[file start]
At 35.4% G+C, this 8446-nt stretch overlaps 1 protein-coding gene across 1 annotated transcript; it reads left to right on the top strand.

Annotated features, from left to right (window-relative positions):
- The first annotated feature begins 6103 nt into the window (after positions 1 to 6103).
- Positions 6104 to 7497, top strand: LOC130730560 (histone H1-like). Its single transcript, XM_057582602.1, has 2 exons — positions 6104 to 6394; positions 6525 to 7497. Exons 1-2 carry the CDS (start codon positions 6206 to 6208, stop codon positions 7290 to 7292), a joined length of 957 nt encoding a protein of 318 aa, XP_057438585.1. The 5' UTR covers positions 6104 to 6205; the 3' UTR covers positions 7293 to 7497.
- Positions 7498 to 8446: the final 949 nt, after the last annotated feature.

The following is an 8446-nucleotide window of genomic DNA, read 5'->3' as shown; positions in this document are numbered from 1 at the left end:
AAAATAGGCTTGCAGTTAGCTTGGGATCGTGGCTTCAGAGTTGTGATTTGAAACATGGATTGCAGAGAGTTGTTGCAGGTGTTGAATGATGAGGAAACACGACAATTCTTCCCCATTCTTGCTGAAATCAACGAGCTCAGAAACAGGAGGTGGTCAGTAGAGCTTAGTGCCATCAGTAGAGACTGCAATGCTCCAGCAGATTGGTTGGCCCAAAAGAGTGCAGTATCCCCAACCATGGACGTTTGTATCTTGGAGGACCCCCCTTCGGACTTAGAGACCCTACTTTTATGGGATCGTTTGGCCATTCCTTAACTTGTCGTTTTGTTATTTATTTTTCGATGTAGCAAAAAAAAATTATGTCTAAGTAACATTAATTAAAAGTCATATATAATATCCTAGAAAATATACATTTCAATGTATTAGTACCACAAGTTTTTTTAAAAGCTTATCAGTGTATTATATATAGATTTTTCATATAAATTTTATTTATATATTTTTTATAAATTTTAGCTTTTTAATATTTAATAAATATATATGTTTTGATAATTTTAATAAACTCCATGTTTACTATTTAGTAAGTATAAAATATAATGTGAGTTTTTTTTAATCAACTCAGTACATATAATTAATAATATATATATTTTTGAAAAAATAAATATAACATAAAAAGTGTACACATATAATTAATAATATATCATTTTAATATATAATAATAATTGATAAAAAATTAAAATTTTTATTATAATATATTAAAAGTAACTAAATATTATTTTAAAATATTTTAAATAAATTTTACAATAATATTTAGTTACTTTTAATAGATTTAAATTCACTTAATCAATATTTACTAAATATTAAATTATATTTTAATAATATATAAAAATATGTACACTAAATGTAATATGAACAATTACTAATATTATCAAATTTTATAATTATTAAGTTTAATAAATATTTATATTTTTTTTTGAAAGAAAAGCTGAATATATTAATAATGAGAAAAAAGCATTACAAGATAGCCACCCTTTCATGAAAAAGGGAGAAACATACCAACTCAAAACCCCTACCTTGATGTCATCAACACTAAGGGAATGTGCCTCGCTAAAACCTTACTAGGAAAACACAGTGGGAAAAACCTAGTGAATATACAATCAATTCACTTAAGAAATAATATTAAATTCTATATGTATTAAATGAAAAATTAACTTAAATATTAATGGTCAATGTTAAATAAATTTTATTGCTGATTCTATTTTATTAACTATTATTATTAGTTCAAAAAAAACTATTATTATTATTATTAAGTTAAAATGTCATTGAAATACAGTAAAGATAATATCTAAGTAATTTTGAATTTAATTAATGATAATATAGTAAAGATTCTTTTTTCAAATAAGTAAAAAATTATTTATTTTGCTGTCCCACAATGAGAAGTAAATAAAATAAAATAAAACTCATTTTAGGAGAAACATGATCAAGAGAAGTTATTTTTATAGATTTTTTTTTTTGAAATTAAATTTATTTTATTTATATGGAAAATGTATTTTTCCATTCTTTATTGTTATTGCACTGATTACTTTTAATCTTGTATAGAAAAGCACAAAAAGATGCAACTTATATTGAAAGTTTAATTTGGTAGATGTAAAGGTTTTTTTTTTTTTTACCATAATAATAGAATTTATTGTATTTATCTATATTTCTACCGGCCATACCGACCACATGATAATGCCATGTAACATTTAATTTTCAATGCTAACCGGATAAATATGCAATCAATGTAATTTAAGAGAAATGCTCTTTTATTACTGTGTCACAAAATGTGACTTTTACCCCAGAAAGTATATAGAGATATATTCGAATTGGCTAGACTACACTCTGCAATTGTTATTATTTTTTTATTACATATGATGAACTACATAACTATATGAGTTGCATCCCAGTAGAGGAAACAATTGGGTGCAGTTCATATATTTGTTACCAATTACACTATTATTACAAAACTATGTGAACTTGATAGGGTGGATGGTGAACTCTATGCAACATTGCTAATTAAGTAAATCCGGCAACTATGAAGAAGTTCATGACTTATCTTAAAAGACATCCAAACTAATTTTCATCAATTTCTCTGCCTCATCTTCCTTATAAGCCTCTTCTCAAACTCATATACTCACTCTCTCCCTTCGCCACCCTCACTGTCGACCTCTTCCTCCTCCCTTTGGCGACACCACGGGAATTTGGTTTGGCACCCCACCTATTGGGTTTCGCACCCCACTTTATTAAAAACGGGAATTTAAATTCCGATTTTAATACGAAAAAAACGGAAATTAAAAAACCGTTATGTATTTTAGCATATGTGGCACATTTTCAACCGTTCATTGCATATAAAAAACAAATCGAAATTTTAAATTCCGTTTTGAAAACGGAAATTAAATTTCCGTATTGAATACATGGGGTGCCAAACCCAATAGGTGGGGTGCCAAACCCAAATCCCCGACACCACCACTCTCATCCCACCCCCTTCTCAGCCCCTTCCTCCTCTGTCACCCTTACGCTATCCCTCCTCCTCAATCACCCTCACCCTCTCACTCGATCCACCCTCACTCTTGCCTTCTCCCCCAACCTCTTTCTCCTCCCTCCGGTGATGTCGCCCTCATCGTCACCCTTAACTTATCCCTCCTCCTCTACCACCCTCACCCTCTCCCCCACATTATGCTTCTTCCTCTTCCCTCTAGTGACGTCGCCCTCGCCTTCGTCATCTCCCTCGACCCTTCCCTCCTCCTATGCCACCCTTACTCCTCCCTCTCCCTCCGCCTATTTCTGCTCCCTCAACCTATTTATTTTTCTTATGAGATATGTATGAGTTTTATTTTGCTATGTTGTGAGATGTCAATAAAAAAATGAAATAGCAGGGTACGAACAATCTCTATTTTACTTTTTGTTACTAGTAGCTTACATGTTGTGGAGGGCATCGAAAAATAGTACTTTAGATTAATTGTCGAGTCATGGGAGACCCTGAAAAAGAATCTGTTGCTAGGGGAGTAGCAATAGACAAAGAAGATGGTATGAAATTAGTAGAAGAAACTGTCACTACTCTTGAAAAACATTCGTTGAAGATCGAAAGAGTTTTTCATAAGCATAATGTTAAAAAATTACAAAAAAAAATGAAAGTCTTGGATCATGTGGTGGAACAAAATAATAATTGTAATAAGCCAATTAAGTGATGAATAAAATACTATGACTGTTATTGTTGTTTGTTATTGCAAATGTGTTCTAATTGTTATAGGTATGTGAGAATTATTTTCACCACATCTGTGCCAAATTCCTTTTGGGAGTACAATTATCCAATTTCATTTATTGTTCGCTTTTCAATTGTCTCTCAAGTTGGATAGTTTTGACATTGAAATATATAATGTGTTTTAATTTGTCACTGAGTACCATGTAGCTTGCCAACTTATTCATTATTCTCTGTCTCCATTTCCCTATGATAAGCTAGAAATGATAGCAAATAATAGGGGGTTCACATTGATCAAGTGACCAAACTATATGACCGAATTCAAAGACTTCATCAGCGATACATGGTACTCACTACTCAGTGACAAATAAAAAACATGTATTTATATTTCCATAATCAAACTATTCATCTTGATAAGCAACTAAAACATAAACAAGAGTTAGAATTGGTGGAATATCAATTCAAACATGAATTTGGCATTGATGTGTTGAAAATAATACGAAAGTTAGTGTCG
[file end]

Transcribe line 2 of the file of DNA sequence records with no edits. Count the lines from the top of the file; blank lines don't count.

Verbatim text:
Annotated features, from left to right (window-relative positions):